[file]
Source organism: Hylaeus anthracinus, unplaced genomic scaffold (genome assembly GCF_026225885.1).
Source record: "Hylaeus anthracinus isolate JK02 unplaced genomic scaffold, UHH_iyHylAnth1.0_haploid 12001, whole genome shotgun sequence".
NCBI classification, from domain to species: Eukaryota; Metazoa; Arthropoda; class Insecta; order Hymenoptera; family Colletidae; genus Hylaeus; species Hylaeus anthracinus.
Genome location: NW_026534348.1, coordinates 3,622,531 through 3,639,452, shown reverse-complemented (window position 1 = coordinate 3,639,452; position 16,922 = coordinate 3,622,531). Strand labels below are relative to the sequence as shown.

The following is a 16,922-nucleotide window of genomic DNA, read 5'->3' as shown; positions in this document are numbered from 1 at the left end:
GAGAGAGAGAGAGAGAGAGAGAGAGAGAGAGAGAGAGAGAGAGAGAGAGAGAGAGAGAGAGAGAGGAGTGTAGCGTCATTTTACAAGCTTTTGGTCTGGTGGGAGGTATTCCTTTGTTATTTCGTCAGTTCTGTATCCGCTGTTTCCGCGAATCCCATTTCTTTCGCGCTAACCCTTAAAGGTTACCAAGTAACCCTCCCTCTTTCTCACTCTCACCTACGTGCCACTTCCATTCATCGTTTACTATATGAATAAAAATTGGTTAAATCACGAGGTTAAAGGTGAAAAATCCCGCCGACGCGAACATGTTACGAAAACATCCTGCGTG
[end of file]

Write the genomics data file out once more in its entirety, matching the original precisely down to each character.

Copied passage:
Source organism: Hylaeus anthracinus, unplaced genomic scaffold (genome assembly GCF_026225885.1).
Source record: "Hylaeus anthracinus isolate JK02 unplaced genomic scaffold, UHH_iyHylAnth1.0_haploid 12001, whole genome shotgun sequence".
NCBI classification, from domain to species: Eukaryota; Metazoa; Arthropoda; class Insecta; order Hymenoptera; family Colletidae; genus Hylaeus; species Hylaeus anthracinus.
Genome location: NW_026534348.1, coordinates 3,622,531 through 3,639,452, shown reverse-complemented (window position 1 = coordinate 3,639,452; position 16,922 = coordinate 3,622,531). Strand labels below are relative to the sequence as shown.

The following is a 16,922-nucleotide window of genomic DNA, read 5'->3' as shown; positions in this document are numbered from 1 at the left end:
GAGAGAGAGAGAGAGAGAGAGAGAGAGAGAGAGAGAGAGAGAGAGAGAGAGAGAGAGAGAGAGAGGAGTGTAGCGTCATTTTACAAGCTTTTGGTCTGGTGGGAGGTATTCCTTTGTTATTTCGTCAGTTCTGTATCCGCTGTTTCCGCGAATCCCATTTCTTTCGCGCTAACCCTTAAAGGTTACCAAGTAACCCTCCCTCTTTCTCACTCTCACCTACGTGCCACTTCCATTCATCGTTTACTATATGAATAAAAATTGGTTAAATCACGAGGTTAAAGGTGAAAAATCCCGCCGACGCGAACATGTTACGAAAACATCCTGCGTG